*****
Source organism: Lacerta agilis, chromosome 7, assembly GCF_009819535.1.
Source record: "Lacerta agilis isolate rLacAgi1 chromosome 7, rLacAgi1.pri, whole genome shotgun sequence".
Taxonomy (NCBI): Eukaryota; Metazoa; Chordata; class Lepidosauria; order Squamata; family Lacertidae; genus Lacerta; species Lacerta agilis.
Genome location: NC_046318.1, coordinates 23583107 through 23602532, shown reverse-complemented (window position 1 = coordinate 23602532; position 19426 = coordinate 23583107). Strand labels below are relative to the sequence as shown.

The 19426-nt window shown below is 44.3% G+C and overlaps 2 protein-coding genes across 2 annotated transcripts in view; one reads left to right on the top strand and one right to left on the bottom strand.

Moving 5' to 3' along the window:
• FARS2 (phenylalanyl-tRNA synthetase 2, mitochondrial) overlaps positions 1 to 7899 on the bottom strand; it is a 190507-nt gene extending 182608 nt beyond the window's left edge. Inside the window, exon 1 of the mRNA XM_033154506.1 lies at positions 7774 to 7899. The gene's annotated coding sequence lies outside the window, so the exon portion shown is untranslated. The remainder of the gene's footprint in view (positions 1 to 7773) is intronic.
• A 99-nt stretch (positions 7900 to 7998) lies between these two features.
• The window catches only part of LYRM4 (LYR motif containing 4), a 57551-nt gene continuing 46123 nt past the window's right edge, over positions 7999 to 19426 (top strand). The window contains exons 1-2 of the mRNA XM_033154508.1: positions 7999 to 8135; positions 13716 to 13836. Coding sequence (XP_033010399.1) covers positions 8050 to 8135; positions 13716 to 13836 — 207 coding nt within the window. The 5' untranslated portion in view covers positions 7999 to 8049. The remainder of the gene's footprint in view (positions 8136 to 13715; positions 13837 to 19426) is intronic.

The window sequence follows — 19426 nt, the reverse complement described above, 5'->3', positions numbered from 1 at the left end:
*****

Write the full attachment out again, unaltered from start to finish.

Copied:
Source organism: Lacerta agilis, chromosome 7, assembly GCF_009819535.1.
Source record: "Lacerta agilis isolate rLacAgi1 chromosome 7, rLacAgi1.pri, whole genome shotgun sequence".
Taxonomy (NCBI): Eukaryota; Metazoa; Chordata; class Lepidosauria; order Squamata; family Lacertidae; genus Lacerta; species Lacerta agilis.
Genome location: NC_046318.1, coordinates 23583107 through 23602532, shown reverse-complemented (window position 1 = coordinate 23602532; position 19426 = coordinate 23583107). Strand labels below are relative to the sequence as shown.

The 19426-nt window shown below is 44.3% G+C and overlaps 2 protein-coding genes across 2 annotated transcripts in view; one reads left to right on the top strand and one right to left on the bottom strand.

Moving 5' to 3' along the window:
• FARS2 (phenylalanyl-tRNA synthetase 2, mitochondrial) overlaps positions 1 to 7899 on the bottom strand; it is a 190507-nt gene extending 182608 nt beyond the window's left edge. Inside the window, exon 1 of the mRNA XM_033154506.1 lies at positions 7774 to 7899. The gene's annotated coding sequence lies outside the window, so the exon portion shown is untranslated. The remainder of the gene's footprint in view (positions 1 to 7773) is intronic.
• A 99-nt stretch (positions 7900 to 7998) lies between these two features.
• The window catches only part of LYRM4 (LYR motif containing 4), a 57551-nt gene continuing 46123 nt past the window's right edge, over positions 7999 to 19426 (top strand). The window contains exons 1-2 of the mRNA XM_033154508.1: positions 7999 to 8135; positions 13716 to 13836. Coding sequence (XP_033010399.1) covers positions 8050 to 8135; positions 13716 to 13836 — 207 coding nt within the window. The 5' untranslated portion in view covers positions 7999 to 8049. The remainder of the gene's footprint in view (positions 8136 to 13715; positions 13837 to 19426) is intronic.

The window sequence follows — 19426 nt, the reverse complement described above, 5'->3', positions numbered from 1 at the left end: